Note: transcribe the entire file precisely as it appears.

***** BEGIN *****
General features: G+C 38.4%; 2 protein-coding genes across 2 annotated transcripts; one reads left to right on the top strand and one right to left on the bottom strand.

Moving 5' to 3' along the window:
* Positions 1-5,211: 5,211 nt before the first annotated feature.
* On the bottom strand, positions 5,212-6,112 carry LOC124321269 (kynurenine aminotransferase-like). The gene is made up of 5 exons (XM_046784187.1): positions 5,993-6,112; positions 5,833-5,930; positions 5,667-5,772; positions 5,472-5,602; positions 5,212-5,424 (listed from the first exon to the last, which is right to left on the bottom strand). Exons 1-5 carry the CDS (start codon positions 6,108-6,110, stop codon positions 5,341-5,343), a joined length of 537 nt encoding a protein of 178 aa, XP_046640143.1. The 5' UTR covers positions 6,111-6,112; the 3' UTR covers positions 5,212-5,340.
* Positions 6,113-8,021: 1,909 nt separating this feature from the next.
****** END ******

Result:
General features: G+C 38.4%; 2 protein-coding genes across 2 annotated transcripts; one reads left to right on the top strand and one right to left on the bottom strand.

Moving 5' to 3' along the window:
* Positions 1-5,211: 5,211 nt before the first annotated feature.
* On the bottom strand, positions 5,212-6,112 carry LOC124321269 (kynurenine aminotransferase-like). The gene is made up of 5 exons (XM_046784187.1): positions 5,993-6,112; positions 5,833-5,930; positions 5,667-5,772; positions 5,472-5,602; positions 5,212-5,424 (listed from the first exon to the last, which is right to left on the bottom strand). Exons 1-5 carry the CDS (start codon positions 6,108-6,110, stop codon positions 5,341-5,343), a joined length of 537 nt encoding a protein of 178 aa, XP_046640143.1. The 5' UTR covers positions 6,111-6,112; the 3' UTR covers positions 5,212-5,340.
* Positions 6,113-8,021: 1,909 nt separating this feature from the next.